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Now I try to do exercise 12.4 in the book "Commutative ring theory" by H. Matsumura.

Let $A$ be a Krull domain, $I\subseteq \mathfrak p$ and $\mathfrak p$ is a height $1$ prime ideal of $A$. I don't know how to prove the following statement:

$xI^{-1}\subseteq A_{\mathfrak p}$ is equivalent to $x\in IA_{\mathfrak p}$.

If $x\in IA_{\mathfrak p}$, then easily $xI^{-1}\subseteq A_{\mathfrak p}$. But how to prove the opposite direction of the statement above? Can someone explain it to me?

Thanks a lot!

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The title suggests that I is divisorial? – user26857 Dec 6 '12 at 19:52
There is no assumption that $I$ is divisorial. The question I asked is one step to prove that an ideal $I$ of a Krull ring $A$ is divisorial if and only if $I$ is the intersection of a finite number of height 1 primary ideals of $A$. – yaxuan Dec 7 '12 at 6:21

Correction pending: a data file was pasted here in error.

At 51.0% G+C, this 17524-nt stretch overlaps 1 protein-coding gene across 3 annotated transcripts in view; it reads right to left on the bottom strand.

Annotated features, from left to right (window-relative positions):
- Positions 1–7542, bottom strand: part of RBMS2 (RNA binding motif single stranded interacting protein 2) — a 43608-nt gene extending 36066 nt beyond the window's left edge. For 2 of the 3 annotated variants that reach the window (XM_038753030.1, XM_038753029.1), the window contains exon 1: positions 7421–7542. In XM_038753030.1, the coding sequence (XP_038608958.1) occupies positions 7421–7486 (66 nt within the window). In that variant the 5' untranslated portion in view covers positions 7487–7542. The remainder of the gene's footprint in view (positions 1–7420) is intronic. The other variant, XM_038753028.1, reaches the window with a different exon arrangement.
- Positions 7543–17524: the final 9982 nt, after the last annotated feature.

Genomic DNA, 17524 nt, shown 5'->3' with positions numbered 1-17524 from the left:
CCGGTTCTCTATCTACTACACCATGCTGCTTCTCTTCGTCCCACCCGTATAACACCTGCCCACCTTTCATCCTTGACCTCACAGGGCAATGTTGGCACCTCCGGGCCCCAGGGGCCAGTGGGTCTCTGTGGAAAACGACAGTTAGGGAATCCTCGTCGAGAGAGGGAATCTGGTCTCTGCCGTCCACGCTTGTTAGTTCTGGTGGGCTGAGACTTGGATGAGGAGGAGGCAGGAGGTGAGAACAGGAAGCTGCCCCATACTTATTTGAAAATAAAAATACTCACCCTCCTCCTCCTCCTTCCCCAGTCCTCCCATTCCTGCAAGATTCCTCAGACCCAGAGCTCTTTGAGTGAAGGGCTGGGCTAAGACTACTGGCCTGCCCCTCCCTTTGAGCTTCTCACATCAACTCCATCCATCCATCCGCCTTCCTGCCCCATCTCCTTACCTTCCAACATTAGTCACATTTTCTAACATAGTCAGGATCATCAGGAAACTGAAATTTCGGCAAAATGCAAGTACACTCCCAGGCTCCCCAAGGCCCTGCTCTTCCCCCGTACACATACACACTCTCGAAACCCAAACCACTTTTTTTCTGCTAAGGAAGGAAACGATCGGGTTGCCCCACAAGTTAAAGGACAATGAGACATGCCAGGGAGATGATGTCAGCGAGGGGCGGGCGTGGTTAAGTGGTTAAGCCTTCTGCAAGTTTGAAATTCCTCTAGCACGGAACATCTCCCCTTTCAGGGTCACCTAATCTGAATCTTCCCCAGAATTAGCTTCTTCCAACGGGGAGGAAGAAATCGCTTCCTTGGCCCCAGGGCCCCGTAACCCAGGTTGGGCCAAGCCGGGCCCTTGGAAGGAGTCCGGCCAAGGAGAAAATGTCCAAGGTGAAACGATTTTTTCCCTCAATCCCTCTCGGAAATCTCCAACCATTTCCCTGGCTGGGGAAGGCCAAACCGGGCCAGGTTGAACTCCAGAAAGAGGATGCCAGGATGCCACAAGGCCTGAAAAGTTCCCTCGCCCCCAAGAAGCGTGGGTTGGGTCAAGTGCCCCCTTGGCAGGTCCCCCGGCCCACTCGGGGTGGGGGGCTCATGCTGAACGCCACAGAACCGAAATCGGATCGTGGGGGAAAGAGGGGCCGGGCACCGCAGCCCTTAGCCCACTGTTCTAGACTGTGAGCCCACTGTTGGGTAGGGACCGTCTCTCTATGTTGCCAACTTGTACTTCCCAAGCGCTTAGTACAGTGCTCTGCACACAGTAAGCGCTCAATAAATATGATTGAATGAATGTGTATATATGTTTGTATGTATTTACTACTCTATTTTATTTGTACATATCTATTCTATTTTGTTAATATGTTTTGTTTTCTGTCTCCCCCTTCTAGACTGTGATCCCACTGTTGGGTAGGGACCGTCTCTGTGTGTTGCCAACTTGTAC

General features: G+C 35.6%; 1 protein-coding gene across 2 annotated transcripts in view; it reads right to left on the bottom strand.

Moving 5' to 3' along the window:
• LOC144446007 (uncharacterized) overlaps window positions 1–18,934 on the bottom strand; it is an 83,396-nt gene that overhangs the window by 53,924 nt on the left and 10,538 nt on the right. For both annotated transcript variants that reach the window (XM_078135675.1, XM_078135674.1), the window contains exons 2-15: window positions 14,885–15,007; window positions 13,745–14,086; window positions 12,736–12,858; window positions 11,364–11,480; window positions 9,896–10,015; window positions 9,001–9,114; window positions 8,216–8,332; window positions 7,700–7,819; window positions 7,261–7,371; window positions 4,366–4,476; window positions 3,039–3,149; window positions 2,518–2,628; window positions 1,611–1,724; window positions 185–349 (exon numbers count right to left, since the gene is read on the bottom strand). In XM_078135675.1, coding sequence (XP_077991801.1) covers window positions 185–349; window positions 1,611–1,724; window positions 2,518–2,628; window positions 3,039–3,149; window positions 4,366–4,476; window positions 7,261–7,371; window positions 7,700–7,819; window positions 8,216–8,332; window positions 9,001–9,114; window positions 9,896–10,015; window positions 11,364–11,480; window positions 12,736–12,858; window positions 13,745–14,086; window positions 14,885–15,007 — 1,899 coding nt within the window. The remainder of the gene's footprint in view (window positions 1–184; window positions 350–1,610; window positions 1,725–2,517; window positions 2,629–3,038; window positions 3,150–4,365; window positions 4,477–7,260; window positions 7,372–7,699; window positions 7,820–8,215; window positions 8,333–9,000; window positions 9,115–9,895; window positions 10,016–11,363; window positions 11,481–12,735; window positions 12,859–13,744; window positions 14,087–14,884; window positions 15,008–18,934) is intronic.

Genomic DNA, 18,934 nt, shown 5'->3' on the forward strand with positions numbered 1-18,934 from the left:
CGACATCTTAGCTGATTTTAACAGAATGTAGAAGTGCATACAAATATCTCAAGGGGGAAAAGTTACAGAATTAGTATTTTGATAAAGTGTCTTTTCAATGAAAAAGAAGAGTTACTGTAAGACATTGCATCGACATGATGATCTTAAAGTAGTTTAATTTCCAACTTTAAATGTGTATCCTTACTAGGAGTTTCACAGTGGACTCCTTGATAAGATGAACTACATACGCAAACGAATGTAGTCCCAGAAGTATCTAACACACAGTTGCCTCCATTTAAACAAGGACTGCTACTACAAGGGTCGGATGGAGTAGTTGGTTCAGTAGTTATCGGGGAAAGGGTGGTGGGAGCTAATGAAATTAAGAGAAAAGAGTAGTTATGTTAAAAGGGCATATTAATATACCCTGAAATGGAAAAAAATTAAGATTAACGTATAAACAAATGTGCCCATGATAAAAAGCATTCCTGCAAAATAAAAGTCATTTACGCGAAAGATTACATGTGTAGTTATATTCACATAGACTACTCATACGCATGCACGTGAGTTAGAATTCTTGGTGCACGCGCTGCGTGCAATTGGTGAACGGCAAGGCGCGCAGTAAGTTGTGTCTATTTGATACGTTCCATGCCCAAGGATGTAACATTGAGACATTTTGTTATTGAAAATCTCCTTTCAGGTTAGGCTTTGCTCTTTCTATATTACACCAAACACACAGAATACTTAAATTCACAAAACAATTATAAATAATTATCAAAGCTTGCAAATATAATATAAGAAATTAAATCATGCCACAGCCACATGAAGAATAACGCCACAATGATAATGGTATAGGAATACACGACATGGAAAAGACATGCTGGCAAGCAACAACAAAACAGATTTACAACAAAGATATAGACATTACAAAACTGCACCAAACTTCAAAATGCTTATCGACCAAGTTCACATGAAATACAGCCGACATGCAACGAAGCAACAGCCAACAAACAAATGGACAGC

@YACP´╝îThank you! When $A$ is a Krull domain and I is an ideal of A, $p$ is a prime ideal of height $1$, then $(A:I)_p=(A_p:I_p)$. To prove this, we need to use the discrete valuation associated to a height 1 prime ideal, not just the ordinary arguments about ideal quotients. – yaxuan Dec 11 '12 at 15:19

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